The flip side of this unhealthy usurious equation is one that abides by the moral law and puts labor above other economic systems, for “there is only one use that will turn credit into wealth, and that is the application of labor.” Human labor, Jones maintains, “is the only thing that can create value out of money, capital, or God’s creation,” an argument that allows Jones to justify the title of the book: Barren Metal. For this reason, Jones refers to Dante’s claim that sodomy and usury were equally evil: sodomites make sterile what should be fertile, while usurers make fertile what should be sterile  —  gold, money. Lambs may in time reproduce but gold coins should not; labor is required to create wealth. As Jones shows, Jews consistently use their wealth to create more wealth through the labor of others.

The many chapters covering the period between the French Revolution and Bismarck’s consolidation of German states strike me as a superb overview of the role economics played in that era. In particular, the way Jones describes the period’s belief in alchemy was important to me. We may forget that alchemy held a privileged position in Europe far longer than we now believe. Sir Isaac Newton, for one, was an alchemist. In fact, “From the time of Roger Bacon to the Medicis to John Dee . . . to George Soros in the present, alchemy has exerted its unique attraction over the mind of many who are interested in getting out from under the necessity of labor as the road to wealth” (855). Jones’ familiarity with the literature and music of the time beautifully ties together the belief in alchemy and the leading concerns of the day, as seen, for example, in Goethe’s Faust. (Jones is fluent in German and quotes from Faust without providing translations.)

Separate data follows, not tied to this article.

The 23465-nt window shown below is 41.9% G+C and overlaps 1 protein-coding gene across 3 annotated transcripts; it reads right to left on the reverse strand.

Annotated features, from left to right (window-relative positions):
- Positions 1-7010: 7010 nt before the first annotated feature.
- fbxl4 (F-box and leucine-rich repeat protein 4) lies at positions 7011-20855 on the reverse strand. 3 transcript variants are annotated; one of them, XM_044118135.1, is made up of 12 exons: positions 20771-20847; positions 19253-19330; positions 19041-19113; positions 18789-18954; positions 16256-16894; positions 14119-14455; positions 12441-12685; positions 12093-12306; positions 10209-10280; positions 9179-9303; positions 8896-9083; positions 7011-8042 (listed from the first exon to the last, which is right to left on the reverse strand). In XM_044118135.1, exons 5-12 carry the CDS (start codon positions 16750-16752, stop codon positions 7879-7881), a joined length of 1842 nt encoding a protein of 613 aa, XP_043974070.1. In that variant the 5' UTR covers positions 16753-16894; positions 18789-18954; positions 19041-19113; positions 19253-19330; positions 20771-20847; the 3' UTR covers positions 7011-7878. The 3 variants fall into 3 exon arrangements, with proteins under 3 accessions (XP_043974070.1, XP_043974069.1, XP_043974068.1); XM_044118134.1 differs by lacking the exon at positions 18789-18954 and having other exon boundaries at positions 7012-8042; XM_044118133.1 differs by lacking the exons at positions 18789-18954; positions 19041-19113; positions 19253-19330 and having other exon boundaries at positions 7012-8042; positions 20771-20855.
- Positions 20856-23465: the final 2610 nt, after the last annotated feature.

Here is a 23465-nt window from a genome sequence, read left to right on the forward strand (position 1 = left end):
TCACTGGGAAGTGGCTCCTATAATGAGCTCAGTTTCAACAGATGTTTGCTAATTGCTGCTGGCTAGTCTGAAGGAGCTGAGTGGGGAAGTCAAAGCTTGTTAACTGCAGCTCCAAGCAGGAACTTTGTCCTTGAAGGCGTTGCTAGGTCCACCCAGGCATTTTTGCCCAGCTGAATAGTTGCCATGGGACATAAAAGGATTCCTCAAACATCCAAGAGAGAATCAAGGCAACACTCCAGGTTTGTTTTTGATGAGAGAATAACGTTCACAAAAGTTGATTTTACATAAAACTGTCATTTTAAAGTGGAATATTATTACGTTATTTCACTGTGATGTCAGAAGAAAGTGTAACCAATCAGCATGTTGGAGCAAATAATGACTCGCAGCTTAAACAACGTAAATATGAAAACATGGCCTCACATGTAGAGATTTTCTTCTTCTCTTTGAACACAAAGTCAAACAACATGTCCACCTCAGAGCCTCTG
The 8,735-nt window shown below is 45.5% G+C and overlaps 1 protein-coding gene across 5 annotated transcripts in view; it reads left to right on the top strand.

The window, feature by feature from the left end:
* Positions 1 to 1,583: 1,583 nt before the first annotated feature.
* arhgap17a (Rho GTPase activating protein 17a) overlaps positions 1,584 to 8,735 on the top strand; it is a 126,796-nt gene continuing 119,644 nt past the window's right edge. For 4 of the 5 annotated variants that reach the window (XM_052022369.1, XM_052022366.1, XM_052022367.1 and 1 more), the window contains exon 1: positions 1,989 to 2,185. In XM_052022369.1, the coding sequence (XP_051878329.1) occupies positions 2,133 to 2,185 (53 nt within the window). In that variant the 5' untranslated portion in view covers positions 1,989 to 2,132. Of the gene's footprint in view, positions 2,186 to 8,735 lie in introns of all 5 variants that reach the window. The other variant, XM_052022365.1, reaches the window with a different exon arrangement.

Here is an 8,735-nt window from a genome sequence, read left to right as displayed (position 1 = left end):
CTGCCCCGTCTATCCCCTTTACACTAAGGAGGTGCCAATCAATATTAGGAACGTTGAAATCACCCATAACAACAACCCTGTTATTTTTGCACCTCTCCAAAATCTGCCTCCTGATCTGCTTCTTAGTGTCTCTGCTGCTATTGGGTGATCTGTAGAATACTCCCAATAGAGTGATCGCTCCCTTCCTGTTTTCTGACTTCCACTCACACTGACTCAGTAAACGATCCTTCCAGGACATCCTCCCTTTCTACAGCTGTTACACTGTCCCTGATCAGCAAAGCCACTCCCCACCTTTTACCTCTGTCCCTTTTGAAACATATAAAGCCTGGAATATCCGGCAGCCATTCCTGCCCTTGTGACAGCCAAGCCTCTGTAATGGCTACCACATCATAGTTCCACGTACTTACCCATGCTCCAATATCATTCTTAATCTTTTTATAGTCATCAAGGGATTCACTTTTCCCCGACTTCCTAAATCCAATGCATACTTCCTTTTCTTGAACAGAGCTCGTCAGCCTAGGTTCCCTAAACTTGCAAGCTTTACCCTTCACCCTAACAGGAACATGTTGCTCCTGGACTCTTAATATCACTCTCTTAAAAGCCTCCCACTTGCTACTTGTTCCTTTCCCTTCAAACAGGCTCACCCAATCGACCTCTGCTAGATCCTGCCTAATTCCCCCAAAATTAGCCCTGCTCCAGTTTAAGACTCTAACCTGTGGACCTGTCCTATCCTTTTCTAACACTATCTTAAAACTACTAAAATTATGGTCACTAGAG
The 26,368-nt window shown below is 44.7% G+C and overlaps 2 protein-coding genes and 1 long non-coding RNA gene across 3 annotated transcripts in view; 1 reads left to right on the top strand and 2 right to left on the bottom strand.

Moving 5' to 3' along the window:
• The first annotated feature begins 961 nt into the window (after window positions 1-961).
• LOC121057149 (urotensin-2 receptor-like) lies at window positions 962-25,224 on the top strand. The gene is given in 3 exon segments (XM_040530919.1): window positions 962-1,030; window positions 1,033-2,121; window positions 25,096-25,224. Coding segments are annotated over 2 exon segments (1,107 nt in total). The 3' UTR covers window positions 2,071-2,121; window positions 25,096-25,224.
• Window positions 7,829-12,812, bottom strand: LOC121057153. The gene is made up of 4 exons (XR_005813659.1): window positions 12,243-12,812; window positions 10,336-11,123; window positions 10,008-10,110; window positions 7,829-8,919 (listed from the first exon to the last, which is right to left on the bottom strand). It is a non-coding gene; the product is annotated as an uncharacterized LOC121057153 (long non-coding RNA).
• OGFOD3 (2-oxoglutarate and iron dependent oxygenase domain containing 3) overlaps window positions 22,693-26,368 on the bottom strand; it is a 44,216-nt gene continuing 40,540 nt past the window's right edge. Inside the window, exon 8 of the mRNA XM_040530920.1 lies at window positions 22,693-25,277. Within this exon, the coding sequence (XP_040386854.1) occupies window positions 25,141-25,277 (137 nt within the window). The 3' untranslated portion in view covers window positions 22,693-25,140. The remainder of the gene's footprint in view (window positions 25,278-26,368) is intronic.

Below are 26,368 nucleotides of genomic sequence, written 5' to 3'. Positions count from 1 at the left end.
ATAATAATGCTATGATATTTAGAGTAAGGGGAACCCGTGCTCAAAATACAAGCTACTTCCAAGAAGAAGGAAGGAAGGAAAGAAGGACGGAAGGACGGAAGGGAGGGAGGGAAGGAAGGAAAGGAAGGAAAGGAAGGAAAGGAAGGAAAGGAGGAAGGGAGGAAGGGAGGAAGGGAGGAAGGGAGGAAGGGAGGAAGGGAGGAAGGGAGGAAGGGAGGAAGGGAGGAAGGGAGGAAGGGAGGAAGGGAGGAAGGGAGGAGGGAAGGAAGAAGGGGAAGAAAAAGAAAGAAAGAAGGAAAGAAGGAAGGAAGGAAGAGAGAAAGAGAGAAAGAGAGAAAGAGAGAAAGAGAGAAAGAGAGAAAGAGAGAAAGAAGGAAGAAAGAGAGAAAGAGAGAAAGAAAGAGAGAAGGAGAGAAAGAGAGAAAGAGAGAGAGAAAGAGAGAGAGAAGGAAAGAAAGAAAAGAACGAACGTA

Jones later links the Goethe chapter with one on Wagner, whose Das Rheingold, Jones believes, is Wagner’s “post mortem on the Revolution of 1848.” More than that, however, is Jones belief that Das Rheingold is “the profoundest mediation to date on the metaphysical roots of capitalism.” I read this chapter when it appeared in Culture Wars and I read it twice in Barren Metal, but it is so good that I want to read it again.

In this long chapter, Jones parses The Ring Cycle to argue that “Wagner captures the world’s bewilderment at how the gold standard actually worked by constantly referring to the ring’s magical power” (1069). Repeating a theme about banking as magic, Jones shows how through holding gold, banks can again and again lend out the “money,” which earns interest, while keeping the gold in the bank all along. This was shown in Goetterdaemmerung, where Alberich keeps the gold. “Alberich can get it all back again, just as the Bank of England knows that it can draw all of the gold that went out in loans back from India and America by the simple manipulation of interest rates. Usury, in other words, ensures that the gold will end up back in Alberich’s hands just as inexorably as it ensures that it will end up back in the vaults of the Bank of England” (1071).

Go to Part 2.